Most of the advice in this handout pertains to argumentative or exploratory academic essays. Be aware, however, that different genres have their own special expectations about beginnings and endings. Some academic genres may not even require an introduction or conclusion. An annotated bibliography, for example, typically provides neither. A book review may begin with a summary of the book and conclude with an overall assessment of it. A policy briefing usually includes an introduction but may conclude with a series of recommendations. Check your assignment carefully for any directions about what to include in your introduction or conclusion.
Each of the introductions below presents the same thesis statement: "Identity theft is a serious problem that claims millions of innocent victims, and the government must implement better regulations to help put an end to this crime." While the thesis statement is the same for all of the introductions, notice how the various introductions set different tones for the essay and establish slightly different expectations for what will follow in the body of the essay.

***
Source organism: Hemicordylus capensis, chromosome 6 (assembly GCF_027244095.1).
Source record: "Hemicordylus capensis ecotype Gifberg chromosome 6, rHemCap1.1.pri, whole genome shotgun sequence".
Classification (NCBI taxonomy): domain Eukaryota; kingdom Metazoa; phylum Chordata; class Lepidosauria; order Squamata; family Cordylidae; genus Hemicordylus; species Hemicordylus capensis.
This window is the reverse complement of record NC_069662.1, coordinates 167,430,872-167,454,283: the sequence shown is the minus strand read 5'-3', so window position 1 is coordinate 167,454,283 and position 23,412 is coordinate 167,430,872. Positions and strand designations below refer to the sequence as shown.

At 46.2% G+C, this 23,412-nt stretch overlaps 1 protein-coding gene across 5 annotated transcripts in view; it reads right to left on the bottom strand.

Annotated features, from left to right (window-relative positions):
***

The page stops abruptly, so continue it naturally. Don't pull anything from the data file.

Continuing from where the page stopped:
Introductions and conclusions play a special role in the academic essay, and they frequently demand much of your attention as a writer. A good introduction should identify your topic, provide essential context, and indicate your particular focus in the essay. It also needs to engage your readers’ interest. A strong conclusion will provide a sense of closure to the essay while again placing your concepts in a somewhat wider context. It will also, in some instances, add a stimulus to further thought. Since no two essays are the same, no single formula will automatically generate an introduction and conclusion for you. But the following guidelines will help you to construct a suitable beginning and end for your essay.
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